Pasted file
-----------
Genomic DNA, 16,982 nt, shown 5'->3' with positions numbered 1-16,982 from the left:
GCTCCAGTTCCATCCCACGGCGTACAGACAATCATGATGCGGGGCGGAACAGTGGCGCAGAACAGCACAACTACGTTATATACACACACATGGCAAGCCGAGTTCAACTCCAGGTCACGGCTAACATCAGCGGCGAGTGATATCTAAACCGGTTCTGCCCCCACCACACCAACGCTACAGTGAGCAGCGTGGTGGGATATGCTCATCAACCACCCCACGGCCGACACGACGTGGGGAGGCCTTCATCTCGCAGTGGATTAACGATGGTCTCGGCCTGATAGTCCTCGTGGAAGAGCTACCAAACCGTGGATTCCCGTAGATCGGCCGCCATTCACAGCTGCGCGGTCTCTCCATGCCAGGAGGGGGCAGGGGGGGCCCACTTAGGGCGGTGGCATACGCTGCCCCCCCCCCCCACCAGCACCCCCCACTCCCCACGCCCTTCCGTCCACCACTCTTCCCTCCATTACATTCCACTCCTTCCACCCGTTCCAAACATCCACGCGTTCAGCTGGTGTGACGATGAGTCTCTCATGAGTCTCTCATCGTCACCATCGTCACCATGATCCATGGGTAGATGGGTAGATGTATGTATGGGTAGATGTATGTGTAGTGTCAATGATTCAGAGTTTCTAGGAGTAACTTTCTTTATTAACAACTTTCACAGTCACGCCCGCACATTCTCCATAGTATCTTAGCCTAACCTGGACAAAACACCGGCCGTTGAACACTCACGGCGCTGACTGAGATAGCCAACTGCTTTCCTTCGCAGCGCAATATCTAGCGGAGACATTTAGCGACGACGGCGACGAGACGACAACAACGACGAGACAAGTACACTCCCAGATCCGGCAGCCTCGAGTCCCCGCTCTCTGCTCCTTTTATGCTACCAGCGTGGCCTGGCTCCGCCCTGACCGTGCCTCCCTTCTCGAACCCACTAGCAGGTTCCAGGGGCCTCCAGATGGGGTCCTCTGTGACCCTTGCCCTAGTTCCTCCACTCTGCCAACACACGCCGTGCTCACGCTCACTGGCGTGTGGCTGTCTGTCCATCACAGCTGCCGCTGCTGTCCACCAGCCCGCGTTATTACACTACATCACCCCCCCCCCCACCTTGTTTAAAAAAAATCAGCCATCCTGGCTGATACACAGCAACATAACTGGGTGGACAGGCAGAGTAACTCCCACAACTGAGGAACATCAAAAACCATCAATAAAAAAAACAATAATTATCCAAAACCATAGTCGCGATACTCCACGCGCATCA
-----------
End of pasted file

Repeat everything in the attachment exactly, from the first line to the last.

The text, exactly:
Genomic DNA, 16,982 nt, shown 5'->3' with positions numbered 1-16,982 from the left:
GCTCCAGTTCCATCCCACGGCGTACAGACAATCATGATGCGGGGCGGAACAGTGGCGCAGAACAGCACAACTACGTTATATACACACACATGGCAAGCCGAGTTCAACTCCAGGTCACGGCTAACATCAGCGGCGAGTGATATCTAAACCGGTTCTGCCCCCACCACACCAACGCTACAGTGAGCAGCGTGGTGGGATATGCTCATCAACCACCCCACGGCCGACACGACGTGGGGAGGCCTTCATCTCGCAGTGGATTAACGATGGTCTCGGCCTGATAGTCCTCGTGGAAGAGCTACCAAACCGTGGATTCCCGTAGATCGGCCGCCATTCACAGCTGCGCGGTCTCTCCATGCCAGGAGGGGGCAGGGGGGGCCCACTTAGGGCGGTGGCATACGCTGCCCCCCCCCCCCACCAGCACCCCCCACTCCCCACGCCCTTCCGTCCACCACTCTTCCCTCCATTACATTCCACTCCTTCCACCCGTTCCAAACATCCACGCGTTCAGCTGGTGTGACGATGAGTCTCTCATGAGTCTCTCATCGTCACCATCGTCACCATGATCCATGGGTAGATGGGTAGATGTATGTATGGGTAGATGTATGTGTAGTGTCAATGATTCAGAGTTTCTAGGAGTAACTTTCTTTATTAACAACTTTCACAGTCACGCCCGCACATTCTCCATAGTATCTTAGCCTAACCTGGACAAAACACCGGCCGTTGAACACTCACGGCGCTGACTGAGATAGCCAACTGCTTTCCTTCGCAGCGCAATATCTAGCGGAGACATTTAGCGACGACGGCGACGAGACGACAACAACGACGAGACAAGTACACTCCCAGATCCGGCAGCCTCGAGTCCCCGCTCTCTGCTCCTTTTATGCTACCAGCGTGGCCTGGCTCCGCCCTGACCGTGCCTCCCTTCTCGAACCCACTAGCAGGTTCCAGGGGCCTCCAGATGGGGTCCTCTGTGACCCTTGCCCTAGTTCCTCCACTCTGCCAACACACGCCGTGCTCACGCTCACTGGCGTGTGGCTGTCTGTCCATCACAGCTGCCGCTGCTGTCCACCAGCCCGCGTTATTACACTACATCACCCCCCCCCCCACCTTGTTTAAAAAAAATCAGCCATCCTGGCTGATACACAGCAACATAACTGGGTGGACAGGCAGAGTAACTCCCACAACTGAGGAACATCAAAAACCATCAATAAAAAAAACAATAATTATCCAAAACCATAGTCGCGATACTCCACGCGCATCA